3 Nutrition Methods on Student Learning Performance

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Supporters of child health have experimented with students’ diets in the US for more than twenty five years.  Initial studies focused on benefits of improving the health of students are apparent.  Likewise, improved nutrition has the potential to positively influence students’ academic performance and behavior. 

Though researchers are still working to definitively prove the link, existing data suggests that with better nutrition students are better able to learn, students have fewer absences, and students’ behavior improves, causing fewer disruptions in the classroom.

Supply Balanced Diet for Good Behaviors and Learning Environments

Good Nutrition helps students show up at school prepared to learn. Because improvements in nutrition make students healthier, students are likely to have fewer absences and attend class more frequently.  Studies show that malnutrition leads to behavior problems, and that sugar has a negative impact on child behavior.  However, these effects can be counteracted when children consume a balanced diet that includes protein, fat, complex carbohydrates, and fiber. Thus students will have more time in class, and students will have fewer interruptions in learning over the course of the school year.  Additionally, students’ behavior may improve and cause fewer disruptions in the classroom, creating a better learning environment for each student in the class.

Upgrade Nutrition to Develop Brain Function

Most studies show that nutritional status can directly affect mental capacity among school-aged children. For example, iron deficiency, even in early stages, can decrease dopamine transmission, thus negatively impacting cognition. Deficiencies in other vitamins and minerals, specifically thiamine, vitamin E, vitamin B, iodine, and zinc, are shown to inhibit cognitive abilities and mental concentration. Additionally, amino acid and carbohydrate supplementation can improve perception, intuition, and reasoning. There are also a number of studies showing that improvements in nutrient intake can influence the cognitive ability and intelligence levels of school-aged children.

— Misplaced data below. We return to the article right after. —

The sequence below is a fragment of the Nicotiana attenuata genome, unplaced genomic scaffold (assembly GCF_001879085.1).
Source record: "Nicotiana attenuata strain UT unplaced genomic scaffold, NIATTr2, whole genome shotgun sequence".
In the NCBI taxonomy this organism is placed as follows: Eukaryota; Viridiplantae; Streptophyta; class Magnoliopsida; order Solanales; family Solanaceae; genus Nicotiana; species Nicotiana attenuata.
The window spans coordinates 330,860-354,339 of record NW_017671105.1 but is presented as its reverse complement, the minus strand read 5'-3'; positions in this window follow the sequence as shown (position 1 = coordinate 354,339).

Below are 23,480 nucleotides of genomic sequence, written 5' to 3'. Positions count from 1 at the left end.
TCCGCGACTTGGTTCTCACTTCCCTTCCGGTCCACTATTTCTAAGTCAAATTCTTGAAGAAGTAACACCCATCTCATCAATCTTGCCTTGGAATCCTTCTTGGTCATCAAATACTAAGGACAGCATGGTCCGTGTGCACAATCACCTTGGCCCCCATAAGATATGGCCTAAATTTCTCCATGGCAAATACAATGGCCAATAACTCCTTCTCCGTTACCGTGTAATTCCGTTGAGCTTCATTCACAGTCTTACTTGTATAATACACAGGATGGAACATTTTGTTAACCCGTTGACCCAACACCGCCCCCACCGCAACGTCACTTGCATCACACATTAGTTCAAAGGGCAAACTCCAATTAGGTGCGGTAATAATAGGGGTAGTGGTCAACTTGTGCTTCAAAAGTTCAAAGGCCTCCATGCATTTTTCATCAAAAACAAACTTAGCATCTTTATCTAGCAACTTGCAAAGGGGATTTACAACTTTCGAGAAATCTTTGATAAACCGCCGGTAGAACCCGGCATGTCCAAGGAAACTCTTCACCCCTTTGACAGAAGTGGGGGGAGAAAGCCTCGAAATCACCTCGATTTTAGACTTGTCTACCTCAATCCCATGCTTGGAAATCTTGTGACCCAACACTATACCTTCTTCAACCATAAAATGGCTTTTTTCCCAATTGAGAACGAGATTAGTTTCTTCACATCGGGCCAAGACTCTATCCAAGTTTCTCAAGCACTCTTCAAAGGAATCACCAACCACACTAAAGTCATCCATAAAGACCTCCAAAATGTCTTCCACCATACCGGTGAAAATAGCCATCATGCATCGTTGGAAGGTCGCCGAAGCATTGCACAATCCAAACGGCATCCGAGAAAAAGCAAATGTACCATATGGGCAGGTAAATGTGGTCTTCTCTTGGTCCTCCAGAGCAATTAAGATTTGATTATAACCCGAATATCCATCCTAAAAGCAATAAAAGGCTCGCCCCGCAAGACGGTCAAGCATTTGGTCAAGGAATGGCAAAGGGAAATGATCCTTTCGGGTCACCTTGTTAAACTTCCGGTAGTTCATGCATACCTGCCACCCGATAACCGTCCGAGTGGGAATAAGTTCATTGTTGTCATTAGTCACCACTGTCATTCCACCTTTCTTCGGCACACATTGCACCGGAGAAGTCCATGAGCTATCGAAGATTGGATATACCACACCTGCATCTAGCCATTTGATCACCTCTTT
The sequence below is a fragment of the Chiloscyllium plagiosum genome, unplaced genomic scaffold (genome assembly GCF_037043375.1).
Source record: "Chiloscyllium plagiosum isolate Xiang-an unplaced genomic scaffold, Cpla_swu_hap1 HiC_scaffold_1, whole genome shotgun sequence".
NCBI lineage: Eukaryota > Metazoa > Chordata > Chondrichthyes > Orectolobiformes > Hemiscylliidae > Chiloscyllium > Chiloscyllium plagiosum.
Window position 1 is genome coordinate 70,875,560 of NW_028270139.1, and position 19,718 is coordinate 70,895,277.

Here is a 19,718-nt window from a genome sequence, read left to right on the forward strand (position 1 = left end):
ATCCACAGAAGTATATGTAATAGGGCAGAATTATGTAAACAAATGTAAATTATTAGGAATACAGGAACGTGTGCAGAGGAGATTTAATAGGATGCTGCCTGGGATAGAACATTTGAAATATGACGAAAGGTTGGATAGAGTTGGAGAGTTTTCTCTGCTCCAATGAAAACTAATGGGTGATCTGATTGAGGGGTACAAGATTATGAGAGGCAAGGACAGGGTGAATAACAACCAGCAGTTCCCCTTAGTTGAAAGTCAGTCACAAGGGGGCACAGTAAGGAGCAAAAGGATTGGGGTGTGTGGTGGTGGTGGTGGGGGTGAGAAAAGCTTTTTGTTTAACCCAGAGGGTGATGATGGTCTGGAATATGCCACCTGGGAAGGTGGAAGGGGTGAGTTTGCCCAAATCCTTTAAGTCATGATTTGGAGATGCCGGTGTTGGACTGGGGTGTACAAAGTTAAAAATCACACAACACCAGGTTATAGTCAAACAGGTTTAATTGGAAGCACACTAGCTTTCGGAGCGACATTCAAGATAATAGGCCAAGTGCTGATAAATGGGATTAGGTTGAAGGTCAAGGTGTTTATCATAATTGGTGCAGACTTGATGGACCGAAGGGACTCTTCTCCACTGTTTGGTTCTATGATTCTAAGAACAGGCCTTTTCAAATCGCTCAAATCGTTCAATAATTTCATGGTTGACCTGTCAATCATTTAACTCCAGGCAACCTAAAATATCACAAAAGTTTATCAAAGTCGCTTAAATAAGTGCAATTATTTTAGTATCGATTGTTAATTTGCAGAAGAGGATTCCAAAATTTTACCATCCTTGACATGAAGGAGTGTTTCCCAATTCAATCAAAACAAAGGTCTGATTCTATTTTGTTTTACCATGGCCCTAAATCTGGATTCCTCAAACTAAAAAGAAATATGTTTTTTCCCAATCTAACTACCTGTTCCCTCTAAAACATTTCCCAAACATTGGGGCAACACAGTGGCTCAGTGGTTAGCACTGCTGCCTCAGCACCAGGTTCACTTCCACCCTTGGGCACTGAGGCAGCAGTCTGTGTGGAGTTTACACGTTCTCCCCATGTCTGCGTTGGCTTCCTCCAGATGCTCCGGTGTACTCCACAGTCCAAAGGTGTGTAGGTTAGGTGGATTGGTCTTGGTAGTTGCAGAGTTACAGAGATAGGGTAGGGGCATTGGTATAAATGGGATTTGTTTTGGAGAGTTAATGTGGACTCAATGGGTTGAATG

Promote Diet Quality for Positive School Outcomes

Sociologists and economists have looked more closely at the impact of a student’s diet and nutrition on academic and behavioral outcomes.  Researchers generally find that a higher quality diet is associated with better performance on exams, and that programs focused on increasing students’ health also show modest improvements in students’ academic test scores.  Other studies find that improving the quality of students’ diets leads to students being on task more often, increases math test scores, possibly increases reading test scores, and increases attendance. Additionally, eliminating the sale of soft drinks in vending machines in schools and replacing them with other drinks had a positive effect on behavioral outcomes such as tardiness and disciplinary referrals.

Every student has the potential to do well in school. Failing to provide good nutrition puts them at risk for missing out on meeting that potential.  However, taking action today  to provide healthier choices in schools can help to set students up for a successful future full of possibilities.

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